WhatsApp is testing a new feature to limit the spread of fake news and misinformation on the platform by setting a forwarding limit on all media, videos, photos which are shared on the platform.

In India, said media reports, WhatsApp will test a lower limit of five chats at once, and then remove the quick forward button next to the media file, be it audio, pictures or videos. The global limit on WhatsApp forwards will be 20 chats. The present limit is 250 chats. WhatsApp will also remove the quick forward button from media messages in India, reports said.

After the new restriction, if a media message is forwarded five times from the same account, then WhatsApp will disable the option for forwarding it further.

However, the feature does not appear to be live for all India users yet.

According to WhatsApp, revealed that India is the market where people forward more messages, photos and videos than any other country in the world, reports said. India is the app’s biggest market with over 250 million users.

India is also the market where WhatsApp is facing increasing scrutiny over mob violence and lynching reports after misleading videos went viral on the platform.

The Facebook-owned messaging app in a letter to the Ministry of Electronics and Information Technology (MeITY) had written that it was horrified by the reports of violence in the country and announced some initiatives to curb the spread of misinformation and fake news.

In its blogpost regarding this new feature on Forwarding message, WhatsApp notes, “Today, we’re launching a test to limit forwarding that will apply to everyone using WhatsApp. In India – where people forward more messages, photos, and videos than any other country in the world – we’ll also test a lower limit of 5 chats at once and we’ll remove the quick forward button next to media messages.”

According to WhatsApp, this will ensure that the platform remains a private messaging app, and also stops misinformation from spreading. “We believe that these changes – which we’ll continue to evaluate – will help keep WhatsApp the way it was designed to be: A private messaging app,” it added.

However, people can also copy a text message and then share it again to multiple chats. This way, even the Forwarded label does not appear.

WhatsApp says it will continue to improve the app with new features like this one. According to reports, the app is also testing a new feature to detect suspicious links and warn users before opening them. Another common problem on the messaging app is the spread of messages claiming to offer free vouchers, airline tickets, with fake links being shared.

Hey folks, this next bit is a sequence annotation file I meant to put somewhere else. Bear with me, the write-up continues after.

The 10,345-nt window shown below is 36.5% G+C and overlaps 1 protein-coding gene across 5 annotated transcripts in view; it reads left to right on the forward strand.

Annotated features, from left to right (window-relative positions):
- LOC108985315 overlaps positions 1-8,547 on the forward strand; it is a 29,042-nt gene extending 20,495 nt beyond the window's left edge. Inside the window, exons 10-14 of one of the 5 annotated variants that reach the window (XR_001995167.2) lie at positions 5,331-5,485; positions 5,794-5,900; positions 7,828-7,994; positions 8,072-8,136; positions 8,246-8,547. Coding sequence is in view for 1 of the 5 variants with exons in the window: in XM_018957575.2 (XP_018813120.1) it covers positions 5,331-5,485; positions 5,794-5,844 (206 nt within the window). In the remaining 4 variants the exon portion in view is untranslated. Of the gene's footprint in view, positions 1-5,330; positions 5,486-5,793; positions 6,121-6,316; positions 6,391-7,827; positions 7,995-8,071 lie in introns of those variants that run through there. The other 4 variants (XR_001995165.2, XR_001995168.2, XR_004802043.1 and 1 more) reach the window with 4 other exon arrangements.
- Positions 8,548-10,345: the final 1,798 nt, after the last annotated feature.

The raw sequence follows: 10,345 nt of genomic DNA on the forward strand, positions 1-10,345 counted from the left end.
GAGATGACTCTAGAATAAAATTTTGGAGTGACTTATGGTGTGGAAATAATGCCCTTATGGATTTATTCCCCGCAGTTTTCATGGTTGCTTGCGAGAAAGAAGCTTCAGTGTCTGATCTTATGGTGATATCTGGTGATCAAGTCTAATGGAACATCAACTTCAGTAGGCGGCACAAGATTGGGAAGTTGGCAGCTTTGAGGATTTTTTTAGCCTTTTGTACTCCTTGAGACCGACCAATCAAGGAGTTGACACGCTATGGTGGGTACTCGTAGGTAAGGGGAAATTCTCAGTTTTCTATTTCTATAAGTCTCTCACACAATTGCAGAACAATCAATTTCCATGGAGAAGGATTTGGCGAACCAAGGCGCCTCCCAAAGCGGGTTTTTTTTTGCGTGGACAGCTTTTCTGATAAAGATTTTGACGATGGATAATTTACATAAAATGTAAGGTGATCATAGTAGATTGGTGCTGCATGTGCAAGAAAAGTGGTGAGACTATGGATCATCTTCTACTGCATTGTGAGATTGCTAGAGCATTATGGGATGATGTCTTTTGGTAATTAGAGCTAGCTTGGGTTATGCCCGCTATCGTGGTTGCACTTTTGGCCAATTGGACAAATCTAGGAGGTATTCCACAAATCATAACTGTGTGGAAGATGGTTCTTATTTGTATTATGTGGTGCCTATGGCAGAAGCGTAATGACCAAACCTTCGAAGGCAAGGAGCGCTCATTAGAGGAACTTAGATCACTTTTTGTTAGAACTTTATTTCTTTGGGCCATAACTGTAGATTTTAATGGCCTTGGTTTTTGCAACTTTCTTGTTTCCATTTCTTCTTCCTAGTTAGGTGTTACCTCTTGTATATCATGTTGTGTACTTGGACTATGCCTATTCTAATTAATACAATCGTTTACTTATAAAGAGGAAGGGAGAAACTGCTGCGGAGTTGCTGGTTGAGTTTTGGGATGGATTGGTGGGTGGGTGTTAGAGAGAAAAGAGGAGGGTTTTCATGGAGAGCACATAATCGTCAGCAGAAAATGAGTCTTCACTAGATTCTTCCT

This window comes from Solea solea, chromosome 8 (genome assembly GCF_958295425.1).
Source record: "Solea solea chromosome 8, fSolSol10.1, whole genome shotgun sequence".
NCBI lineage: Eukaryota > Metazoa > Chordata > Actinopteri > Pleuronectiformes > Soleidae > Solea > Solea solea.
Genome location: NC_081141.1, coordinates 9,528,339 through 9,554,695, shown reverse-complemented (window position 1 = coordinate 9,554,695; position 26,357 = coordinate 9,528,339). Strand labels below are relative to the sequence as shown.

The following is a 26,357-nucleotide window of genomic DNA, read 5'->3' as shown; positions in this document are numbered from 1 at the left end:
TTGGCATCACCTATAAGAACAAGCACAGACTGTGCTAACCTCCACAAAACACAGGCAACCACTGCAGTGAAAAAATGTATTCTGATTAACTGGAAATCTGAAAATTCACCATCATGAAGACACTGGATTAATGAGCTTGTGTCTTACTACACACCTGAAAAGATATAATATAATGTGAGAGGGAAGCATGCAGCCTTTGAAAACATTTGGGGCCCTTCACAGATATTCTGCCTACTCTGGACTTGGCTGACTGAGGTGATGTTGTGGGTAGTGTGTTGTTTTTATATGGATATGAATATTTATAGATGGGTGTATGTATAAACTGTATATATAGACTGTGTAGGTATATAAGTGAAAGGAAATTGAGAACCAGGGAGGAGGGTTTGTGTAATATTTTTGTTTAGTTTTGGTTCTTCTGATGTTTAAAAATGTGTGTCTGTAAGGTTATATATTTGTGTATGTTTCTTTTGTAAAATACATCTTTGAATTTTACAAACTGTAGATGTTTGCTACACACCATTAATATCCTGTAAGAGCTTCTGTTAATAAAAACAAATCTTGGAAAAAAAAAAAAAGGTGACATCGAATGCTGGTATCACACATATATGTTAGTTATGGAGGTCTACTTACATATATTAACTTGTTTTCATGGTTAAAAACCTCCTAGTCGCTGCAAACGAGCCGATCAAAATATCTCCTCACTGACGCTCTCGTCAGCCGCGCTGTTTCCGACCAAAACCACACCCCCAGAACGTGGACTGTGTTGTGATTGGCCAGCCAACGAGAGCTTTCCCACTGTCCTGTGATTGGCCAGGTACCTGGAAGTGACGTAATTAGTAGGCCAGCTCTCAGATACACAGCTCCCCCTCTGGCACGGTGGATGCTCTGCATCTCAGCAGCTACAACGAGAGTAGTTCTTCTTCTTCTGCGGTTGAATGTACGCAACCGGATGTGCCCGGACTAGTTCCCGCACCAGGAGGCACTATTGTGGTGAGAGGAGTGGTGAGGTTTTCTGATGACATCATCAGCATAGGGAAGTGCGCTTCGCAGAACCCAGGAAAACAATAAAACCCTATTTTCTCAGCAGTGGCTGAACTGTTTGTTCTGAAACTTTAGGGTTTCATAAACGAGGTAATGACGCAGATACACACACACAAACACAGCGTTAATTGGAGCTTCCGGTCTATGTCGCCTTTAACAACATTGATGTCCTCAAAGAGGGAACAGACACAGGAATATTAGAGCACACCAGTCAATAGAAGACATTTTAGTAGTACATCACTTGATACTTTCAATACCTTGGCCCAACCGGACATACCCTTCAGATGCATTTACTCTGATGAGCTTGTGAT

WhatsApp introduced a new label on 11 July to help users identify whether a message has been written by the sender or simply forwarded. The idea is that people will treat some of these forwarded messages with caution. WhatsApp also took out advertisement campaigns in newspapers in India on steps to fight the spread of fake news.

Earlier this month, WhatsApp in response to a call from the Ministry of Information Technology, said it required a partnership with the government as well as society in general to curb the spread of false information on its platform.

WhatsApp last week published advertisements in key Indian newspapers to tackle the spread of misinformation, its first such effort to combat a flurry of fake messages.

The messaging service had said it was giving users controls and information to help them stay safe, and that it planned to run long-term public safety advertising campaigns.

It also plans to create a system for preventing the spread of fake news and provocative texts in consultation with academic experts and law-enforcement agents, it had said in its earlier statement.

The government warned WhatsApp on Thursday, in its second notice to the US-based messaging service in three weeks, that in the absence of adequate checks it will treat the messaging platform as an “abettor” of rumour propagation.

“When rumours and fake news get propagated by mischief mongers, the medium used for such propagation cannot evade responsibility and accountability. If they remain mute spectators they are liable to be treated as abettors and thereafter face consequent legal action,” the IT ministry said in a statement.

Prior to this, the government had expressed “deep disapproval” about WhatsApp’s inability to prevent the spread of “irresponsible and explosive material”.

According to a Reuters report, WhatsApp is working with seven organisations, which includes the likes of Centre For Social Research, to build and scale an education programme that can address the challenges posed by misinformation and fake news.